2.3.1 Model Selection 29

2.3.2 Example - Estimating Home Prices (continued) 31

2.4 Indicator Variables and Modeling Interactions 38

2.4.1 Example - Electronic Voting and the 2004 Presidential Election 40

2.5 Summary 46

Part II Addressing Violations of Assumptions

3 Diagnostics for Unusual Observations 53

3.1 Introduction 53

3.2 Concepts and Background Material 54

3.3 Methodology 56

3.3.1 Residuals and Outliers 56

3.3.2 Leverage Points 57

3.3.3 Influential Points and Cook's Distance 58

3.4 Example - Estimating Home Prices (continued) 60

3.5 Summary 64

4 Transformations and Linearizable Models 67

4.1 Introduction 67

4.2 Concepts and Background Material: The Log-Log Model 69

4.3 Concepts and Background Material: Semilog Models 69

4.3.1 Logged Response Variable 70

4.3.2 Logged Predictor Variable 70

4.4 Example - Predicting Movie Grosses After One Week 71

4.5 Summary 78

5 Time Series Data and Autocorrelation 81

5.1 Introduction 81

5.2 Concepts and Background Material 83

5.3 Methodology: Identifying Autocorrelation 85

5.3.1 The Durbin-Watson Statistic 86

5.3.2 The Autocorrelation Function (ACF) 87

5.3.3 Residual Plots and the Runs Test 87

5.4 Methodology: Addressing Autocorrelation 88

5.4.1 Detrending and Deseasonalizing 88

5.4.2 Example - e-Commerce Retail Sales 89

5.4.3 Lagging and Differencing 96

5.4.4 Example - Stock Indexes 96

5.4.5 Generalized Least Squares (GLS): The Cochrane-Orcutt Procedure 101

5.4.6 Example - Time Intervals Between Old Faithful Eruptions 104

5.5 Summary 107

Part III Categorical Predictors

6 Analysis of Variance 113

6.1 Introduction 113

6.2 Concepts and Background Material 114

6.1.1 One-Way ANOVA 114

6.2.1 Two-Way ANOVA 115

6.3 Methodology 117

6.3.1 Codings for Categorical Predictors 117

6.3.2 Multiple Comparisons 122

6.3.3 Levene's Test and Weighted Least Squares 124

6.3.4 Membership in Multiple Groups 127

6.4 Example - DVD Sales of Movies 129

6.5 Higher-Way ANOVA 134

6.6 Summary 136

7 Analysis of Covariance 139

7.1 Introduction 139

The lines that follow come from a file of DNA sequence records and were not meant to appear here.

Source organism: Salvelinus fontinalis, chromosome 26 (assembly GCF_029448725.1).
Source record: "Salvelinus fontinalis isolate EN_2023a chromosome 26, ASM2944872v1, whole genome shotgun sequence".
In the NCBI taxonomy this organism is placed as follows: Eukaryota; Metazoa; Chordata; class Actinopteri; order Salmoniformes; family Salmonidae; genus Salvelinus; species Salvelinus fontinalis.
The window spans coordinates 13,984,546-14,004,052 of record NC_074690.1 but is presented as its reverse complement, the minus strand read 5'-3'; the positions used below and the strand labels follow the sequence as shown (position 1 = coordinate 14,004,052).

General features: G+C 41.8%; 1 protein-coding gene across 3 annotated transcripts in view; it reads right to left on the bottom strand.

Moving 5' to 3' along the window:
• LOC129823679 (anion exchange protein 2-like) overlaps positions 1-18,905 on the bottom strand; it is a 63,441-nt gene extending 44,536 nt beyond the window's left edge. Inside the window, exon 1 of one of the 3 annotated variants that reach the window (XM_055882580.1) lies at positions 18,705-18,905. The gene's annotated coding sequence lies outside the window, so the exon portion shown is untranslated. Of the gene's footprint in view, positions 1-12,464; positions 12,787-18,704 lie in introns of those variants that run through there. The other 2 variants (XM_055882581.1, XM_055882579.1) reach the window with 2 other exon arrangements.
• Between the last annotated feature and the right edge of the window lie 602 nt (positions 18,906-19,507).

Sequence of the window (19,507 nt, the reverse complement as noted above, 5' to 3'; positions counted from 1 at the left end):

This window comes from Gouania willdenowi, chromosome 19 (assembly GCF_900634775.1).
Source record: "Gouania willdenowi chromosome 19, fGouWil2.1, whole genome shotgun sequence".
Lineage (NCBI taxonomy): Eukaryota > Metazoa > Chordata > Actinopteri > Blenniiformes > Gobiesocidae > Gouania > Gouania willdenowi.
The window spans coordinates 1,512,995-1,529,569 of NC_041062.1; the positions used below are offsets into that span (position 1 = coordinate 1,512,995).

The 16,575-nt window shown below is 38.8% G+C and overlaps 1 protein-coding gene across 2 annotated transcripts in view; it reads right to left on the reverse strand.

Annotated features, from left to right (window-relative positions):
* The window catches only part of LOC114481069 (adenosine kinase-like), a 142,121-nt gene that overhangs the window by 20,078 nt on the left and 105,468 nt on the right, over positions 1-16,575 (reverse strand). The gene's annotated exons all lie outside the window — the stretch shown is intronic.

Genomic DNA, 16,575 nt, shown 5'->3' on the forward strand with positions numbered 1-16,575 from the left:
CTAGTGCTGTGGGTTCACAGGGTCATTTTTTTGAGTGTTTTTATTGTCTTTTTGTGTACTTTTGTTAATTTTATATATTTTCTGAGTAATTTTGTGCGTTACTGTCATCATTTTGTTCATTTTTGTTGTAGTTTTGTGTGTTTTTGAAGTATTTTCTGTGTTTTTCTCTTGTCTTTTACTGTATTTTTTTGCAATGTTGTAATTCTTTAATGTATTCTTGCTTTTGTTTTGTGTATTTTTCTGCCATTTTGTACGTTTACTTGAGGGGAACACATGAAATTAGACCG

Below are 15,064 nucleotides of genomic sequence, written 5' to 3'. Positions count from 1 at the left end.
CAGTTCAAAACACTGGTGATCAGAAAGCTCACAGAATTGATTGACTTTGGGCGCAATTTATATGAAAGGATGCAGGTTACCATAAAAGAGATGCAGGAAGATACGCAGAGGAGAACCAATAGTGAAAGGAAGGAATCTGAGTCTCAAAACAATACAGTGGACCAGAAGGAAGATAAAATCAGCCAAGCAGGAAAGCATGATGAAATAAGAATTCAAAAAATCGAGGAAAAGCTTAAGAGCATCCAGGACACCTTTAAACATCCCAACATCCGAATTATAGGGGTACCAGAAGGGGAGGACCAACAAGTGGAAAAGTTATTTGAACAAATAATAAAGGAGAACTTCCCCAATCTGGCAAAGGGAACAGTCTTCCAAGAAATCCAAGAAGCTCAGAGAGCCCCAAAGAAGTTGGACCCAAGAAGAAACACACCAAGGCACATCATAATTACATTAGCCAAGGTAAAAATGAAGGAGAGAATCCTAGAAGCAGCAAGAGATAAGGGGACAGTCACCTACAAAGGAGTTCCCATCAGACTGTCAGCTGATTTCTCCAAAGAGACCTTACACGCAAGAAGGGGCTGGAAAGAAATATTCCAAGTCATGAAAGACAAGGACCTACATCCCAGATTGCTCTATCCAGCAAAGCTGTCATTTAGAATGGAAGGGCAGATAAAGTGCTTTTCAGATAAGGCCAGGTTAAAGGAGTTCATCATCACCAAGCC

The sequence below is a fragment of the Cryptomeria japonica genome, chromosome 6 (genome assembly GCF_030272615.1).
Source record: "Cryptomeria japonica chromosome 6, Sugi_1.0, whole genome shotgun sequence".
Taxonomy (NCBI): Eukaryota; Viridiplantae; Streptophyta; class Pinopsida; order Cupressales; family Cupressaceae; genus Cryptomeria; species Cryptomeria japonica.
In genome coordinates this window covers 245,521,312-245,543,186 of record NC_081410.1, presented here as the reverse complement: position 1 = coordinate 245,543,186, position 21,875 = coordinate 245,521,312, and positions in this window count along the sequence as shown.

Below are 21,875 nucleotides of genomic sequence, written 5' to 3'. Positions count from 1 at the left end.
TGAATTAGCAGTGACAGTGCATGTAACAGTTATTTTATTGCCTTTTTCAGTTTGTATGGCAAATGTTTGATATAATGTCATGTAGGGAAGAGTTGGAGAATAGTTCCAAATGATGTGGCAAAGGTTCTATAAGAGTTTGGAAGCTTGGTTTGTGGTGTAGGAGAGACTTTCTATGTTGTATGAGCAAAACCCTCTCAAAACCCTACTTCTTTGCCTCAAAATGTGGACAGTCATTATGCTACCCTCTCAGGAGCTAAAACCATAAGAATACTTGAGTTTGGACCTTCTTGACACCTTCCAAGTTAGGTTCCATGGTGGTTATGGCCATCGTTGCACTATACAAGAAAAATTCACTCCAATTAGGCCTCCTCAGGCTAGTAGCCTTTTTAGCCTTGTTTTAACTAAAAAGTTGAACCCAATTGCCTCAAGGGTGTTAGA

7.2 Methodology 139

7.2.1 Constant Shift Models 139

7.2.2 Varying Slope Models 141

7.3 Example - International Grosses of Movies 141

7.4 Summary 145

Part IV Other Regression Models

8 Logistic Regression 149

8.1 Introduction 149

8.2 Concepts and Background Material 151

8.2.1 The Logit Response Function 151

8.2.2 Bernoulli and Binomial Random Variables 152

8.2.3 Prospective and Retrospective Designs 153

8.3 Methodology 156

8.3.1 Maximum Likelihood Estimation 156

8.3.2 Inference, Model Comparison, and Model Selection 137

8.3.3 Goodness-of-Fit 159

8.3.4 Measures of Association and Classification Accuracy 161

8.3.5 Diagnostics 163

8.4 Example - Smoking and Mortality 163

8.5 Example - Modeling Bankruptcy 167

8.6 Summary 173

9 Multinomial Regression 177

9.1 Introduction 177

9.2 Concepts and Background Material 178

9.2.1 Nominal Response Variable 178

9.2.2 Ordinal Response Variable 180

9.3 Methodology 182

9.3.1 Estimation 182

9.3.2 Inference, Model Comparisons, and Strength of Fit 183

9.3.3 Lack of Fit and Violations of Assumptions 184

9.4 Example - City Bond Ratings 185

9.5 Summary 189

10 Count Regression 191

10.1 Introduction 191

10.2 Concepts and Background Material 192

10.2.1 The Poisson Random Variable 192

10.2.2 Generalized Linear Models 193

10.3 Methodology 194

10.3.1 Estimation and Inference 194

10.3.2 Offsets 195

10.4 Overdispersion and Negative Binomial Regression 196

10.4.1 Quasi-likelihood 196

10.4.2 Negative Binomial Regression 197

10.5 Example - Unprovoked Shark Attacks in Florida 198

10.6 Other Count Regression Models 206

10.7 Poisson Regression and Weighted Least Squares 208

10.7.1 Example -International Grosses of Movies (continued) 209

10.8 Summary 211

11 Nonlinear Regression 215

11.1 Introduction 215

11.2 Concepts and Background Material 216

11.3 Methodology 218

11.3.1 Nonlinear Least Squares Estimation 218

11.3.2 Inference for Nonlinear Regression Models 219

11.4 Example - Michaelis-Menten Enzyme Kinetics 220

11.5 Summary 225

Bibliography 227

Index 231